Our goal here was to expand on previous B. germanica studies by sampling from a greater number of populations, and by comparing genetic structure across a range of spatial scales from populations in apartments within the same building to populations on different continents to better understand the potential range of human-mediated dispersal. We aimed to improve resolution relative to previous German cockroach studies in urban environments at the level of the city and above by employing high diversity species-specific microsatellite markers [34]. We expected genetic structure to be hierarchical, with the degree of genetic similarity being greater within a city than among cities due to common ancestry or recent gene flow, and greater within the U.S. than between continents.

Results

Genetic Diversity and Spatial Scale Comparisons

Levels of genetic diversity were highly variable among the 34 U.S. and Puerto Rico samples with observed heterozygosities ranging from 0.46 in the Hickory, NC (HNC) population to 0.76 in the LS-B Raleigh, NC population (Table 1). Observed heterozygosities were significantly lower than expected heterozygosities (t33 = −4.97, P<0.0001, paired t-test), suggesting populations were slightly inbred. Mean number of alleles per locus ranged from 4.62 in the Hickory, NC population to 8.50 in the Gainesville, FL (GFL) population and allelic richness (based on 8 diploid individuals) ranging from 3.36 in the Hickory, NC population to 5.74 in the Puerto Rico (PR) population. Genetic diversity was generally much lower in the B. germanica populations from Eastern Europe and Asia, with only Singapore (SIN) having a level of heterozygosity and average alleles per locus comparable to the U.S. populations. As with the U.S. populations, observed heterozygosities were significantly lower than expected (t5 = −3.10, P<0.03, paired t-test). In all other populations, observed heterozygosity and alleles per locus were as low as 0.42 and 3.25, respectively, despite sample sizes of 30 individuals in each case. While eight of 18 Raleigh populations deviated significantly from Hardy-Weinberg equilibrium, only three of the other 16 U.S. samples differed significantly from the expected frequencies. All Eurasian samples except the Kiev (KUA) and Crimea (CUA) populations, which had the lowest average number of alleles per locus in this group, tested highly significantly (P<0.001) for departure from Hardy-Weinberg equilibrium.

thumbnail
Table 1. Sampling information and diversity statistics across eight loci for B. germanica populations.

https://doi.org/10.1371/journal.pone.0102321.t001

Pairwise tests of differentiation showed that in all but 15 of the 780 comparisons, populations were significantly differentiated following Bonferroni correction (P<0.0001). In the 15 cases in which populations were not significantly differentiated, 12 involved populations in Raleigh; in five cases it involved apartments within the same building (LS-A, B, and C were not differentiated, nor was CS-A and CS-B or CS-B and CS-C) and in two cases it involved apartments in the same complex but different buildings (DR-X was not significantly differentiated from DR-Y or DR-Z). The remaining three cases involved population CCA (Compton, CA), which was not significantly differentiated from three populations in Raleigh: DR-X, DRD-Y and CS-A.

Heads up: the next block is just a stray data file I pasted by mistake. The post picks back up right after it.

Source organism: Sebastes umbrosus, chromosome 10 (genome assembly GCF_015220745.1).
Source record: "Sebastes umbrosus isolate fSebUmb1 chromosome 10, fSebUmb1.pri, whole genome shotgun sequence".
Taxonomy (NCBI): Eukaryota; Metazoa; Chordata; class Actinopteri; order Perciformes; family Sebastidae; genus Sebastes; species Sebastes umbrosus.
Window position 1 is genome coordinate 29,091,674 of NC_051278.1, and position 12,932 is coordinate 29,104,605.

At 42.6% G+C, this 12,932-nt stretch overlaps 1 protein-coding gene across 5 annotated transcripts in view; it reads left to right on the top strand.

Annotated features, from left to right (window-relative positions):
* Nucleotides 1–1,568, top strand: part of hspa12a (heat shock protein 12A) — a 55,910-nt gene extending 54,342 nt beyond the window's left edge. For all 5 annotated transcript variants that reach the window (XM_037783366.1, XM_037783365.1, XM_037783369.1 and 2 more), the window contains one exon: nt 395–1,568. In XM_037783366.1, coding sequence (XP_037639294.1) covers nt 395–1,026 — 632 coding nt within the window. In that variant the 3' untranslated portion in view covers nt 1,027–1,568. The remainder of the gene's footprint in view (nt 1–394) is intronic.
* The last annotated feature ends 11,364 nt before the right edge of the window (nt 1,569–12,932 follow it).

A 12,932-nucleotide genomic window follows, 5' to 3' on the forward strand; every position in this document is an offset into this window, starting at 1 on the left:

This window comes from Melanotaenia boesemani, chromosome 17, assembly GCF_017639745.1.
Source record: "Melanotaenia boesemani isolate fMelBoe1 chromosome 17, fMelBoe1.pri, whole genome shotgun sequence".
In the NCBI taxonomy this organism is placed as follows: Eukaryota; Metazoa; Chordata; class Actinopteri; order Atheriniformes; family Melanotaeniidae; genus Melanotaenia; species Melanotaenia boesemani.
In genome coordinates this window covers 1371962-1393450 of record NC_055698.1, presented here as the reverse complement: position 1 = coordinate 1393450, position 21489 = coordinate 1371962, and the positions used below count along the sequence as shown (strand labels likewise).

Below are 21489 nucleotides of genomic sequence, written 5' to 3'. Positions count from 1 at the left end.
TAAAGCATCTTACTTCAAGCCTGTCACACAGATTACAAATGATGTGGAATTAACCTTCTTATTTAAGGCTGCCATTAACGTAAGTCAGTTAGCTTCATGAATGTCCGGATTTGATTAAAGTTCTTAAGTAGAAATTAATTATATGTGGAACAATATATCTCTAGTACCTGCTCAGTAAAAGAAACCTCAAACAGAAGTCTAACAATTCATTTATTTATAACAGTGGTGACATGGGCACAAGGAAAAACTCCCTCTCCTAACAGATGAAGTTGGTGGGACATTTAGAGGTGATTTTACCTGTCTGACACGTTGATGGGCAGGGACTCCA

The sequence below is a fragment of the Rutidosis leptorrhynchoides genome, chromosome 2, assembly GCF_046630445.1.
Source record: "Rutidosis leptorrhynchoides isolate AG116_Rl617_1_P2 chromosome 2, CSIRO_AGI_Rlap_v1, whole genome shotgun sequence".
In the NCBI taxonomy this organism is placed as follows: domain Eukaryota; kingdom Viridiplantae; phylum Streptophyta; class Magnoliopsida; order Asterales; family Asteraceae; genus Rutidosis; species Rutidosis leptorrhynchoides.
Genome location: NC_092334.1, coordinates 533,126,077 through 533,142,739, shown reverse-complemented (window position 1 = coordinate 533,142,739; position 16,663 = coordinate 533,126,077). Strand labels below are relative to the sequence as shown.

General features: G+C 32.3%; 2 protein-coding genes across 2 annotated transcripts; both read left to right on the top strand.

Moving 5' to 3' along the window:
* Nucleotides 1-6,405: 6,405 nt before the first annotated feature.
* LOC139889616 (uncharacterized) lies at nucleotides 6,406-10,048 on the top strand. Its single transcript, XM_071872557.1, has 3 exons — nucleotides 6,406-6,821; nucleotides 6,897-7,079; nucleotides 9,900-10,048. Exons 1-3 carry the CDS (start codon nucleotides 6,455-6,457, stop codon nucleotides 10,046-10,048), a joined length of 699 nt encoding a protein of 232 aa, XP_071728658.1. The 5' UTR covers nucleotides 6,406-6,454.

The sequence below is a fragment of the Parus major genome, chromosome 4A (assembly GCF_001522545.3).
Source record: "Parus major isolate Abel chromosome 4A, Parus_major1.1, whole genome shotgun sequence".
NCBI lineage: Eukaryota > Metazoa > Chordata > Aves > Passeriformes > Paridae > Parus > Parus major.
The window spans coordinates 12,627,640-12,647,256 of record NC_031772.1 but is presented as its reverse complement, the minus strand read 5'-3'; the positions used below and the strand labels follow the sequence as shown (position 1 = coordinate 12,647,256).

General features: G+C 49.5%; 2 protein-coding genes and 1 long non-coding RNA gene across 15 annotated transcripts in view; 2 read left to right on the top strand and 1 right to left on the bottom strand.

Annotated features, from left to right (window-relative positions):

An ANOVA test found significant differences (F5,415 = 112.36, P<0.0001) in mean pairwise FST values across our six spatial scales (Fig. 1), and a Tukey-Kramer test found that all means above the level of the city were significantly different from each other, whereas at scales of the city level and below, including levels of differentiation among apartments in the same building, there were no significant differences. Mean pairwise FST values (SE) increased from 0.028 (0.023) and 0.026 (0.023) within apartment buildings and apartment complexes, respectively to 0.050 (0.002) among locations within Raleigh, to 0.106 (0.006) across U.S. populations using only a single population from Raleigh (DR-X), and to 0.206 (0.006) when considering only comparisons between continents. However, mean FST was significantly higher within Eurasia, with a value of 0.259 (0.018). Within the U.S. (excluding comparisons among Raleigh populations), the least differentiated pair of populations (FST = 0.025) was Norfolk, VA (NVA) and Raleigh, NC (DR-Y), and Baton Rouge, LA (BTL) and Raleigh, NC (CS-A), whereas the most differentiated pair of populations (FST = 0.350) was Hickory, NC (HNC) and Gary, IN (GIN). Within Eurasia, the least differentiated pair of populations (FST = 0.181) was TRU (Tomsk, Russia) and TIR (Tehran, Iran), whereas the most differentiated pair of populations (FST = 0.335) was MRU (Moscow, Russia) and TIR (Tehran, Iran). Comparing the U.S. and Eurasia, the least differentiated pair of populations (FST = 0.053) was Raleigh, NC (DRD-Y) and Singapore (SIN), whereas the most differentiated pair (FST = 0.391) was Hickory, NC (HNC) and Crimea, Ukraine (CUA).

thumbnail
Figure 1. Levels of genetic differentiation among B. germanica populations at different spatial scales.